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Arden steps into tricky teen zone

New York, March 14 (Reuters): Cosmetics maker Elizabeth Arden Inc., a company not particularly known for its teenage appeal, is bringing pop princess Britney Spears on board to develop her own fragrance.

The move is risky, analysts said, as Spears’ image as an oft-veering out of control entertainer is a far cry from staunch Elizabeth Arden fragrance brands for mature women like Red Door, White Shoulders and Elizabeth Taylor’s Passion.

On the other hand, it’s a chance to penetrate a younger and broader market than the company has ever reached, analysts said.

Under the licensing deal announced Friday, 22-year-old Spears will develop and market her own line of fragrance, skincare and colour cosmetics. It will launch the fragrance first, at high-end department stores this fall.

“(Spears) is a talented, fashionable woman who appeals to a young and international consumer base,” Paul West, president of Elizabeth Arden, said in a statement. Financial terms were not disclosed.

Ken Harris, partner at consumer products and retail consultancy Cannondale Associates, called the move “a very clear signal to other fragrance marketers that they’re getting into the game in a big way. It’s a bold statement”.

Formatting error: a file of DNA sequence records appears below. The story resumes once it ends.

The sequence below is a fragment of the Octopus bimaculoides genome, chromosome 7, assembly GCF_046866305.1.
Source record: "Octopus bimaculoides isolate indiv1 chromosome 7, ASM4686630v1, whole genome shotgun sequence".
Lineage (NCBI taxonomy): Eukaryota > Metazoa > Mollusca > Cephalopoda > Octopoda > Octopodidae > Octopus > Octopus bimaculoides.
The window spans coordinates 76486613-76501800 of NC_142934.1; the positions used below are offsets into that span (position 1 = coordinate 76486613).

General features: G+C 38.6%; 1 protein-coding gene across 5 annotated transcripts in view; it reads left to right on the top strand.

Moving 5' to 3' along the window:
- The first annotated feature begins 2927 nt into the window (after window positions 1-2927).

He said it could prove a victory for Arden, “if Britney Spears continues to release number one hits, and if she is able to maintain a sense of composure”.

Spears’ star at the record stores isn’t fading — her most recent effort, In The Zone, has sold more than five million copies.

The same can’t be said of her innocent allure, after the past year’s quickie marriage in Las Vegas and annulment two days later, and constant tabloid reports of cigarette smoking and booze-fuelled rampages.

“Britney has the image of a pop icon. What Arden bought was the pop icon without any of the baggage,” Harris added.

Analyst David Maura of First Albany Corp. said the deal is certainly more controversial than Arden’s signing Welsh actress Catherine Zeta-Jones in 2002 to promote the Red Door fragrance.

Hiring Zeta-Jones — who is in her thirties — was the first step in Arden’s strategy to target a more youthful customer, and even then “there was a lot of discussion”, he said. “But she brought the brand back to the mainstream.”

Maura said he expected the Spears line to be successful once its distribution has moved from the department stores to the mass-market retailers — Arden’s mainstay.

In contrast to Spears’ marketing deals with PepsiCo Inc. and Time Warner Inc.’s America Online in the past, Harris said the Arden line’s success is directly linked to her name, akin to Martha Stewart’s Everyday housewares at Kmart.

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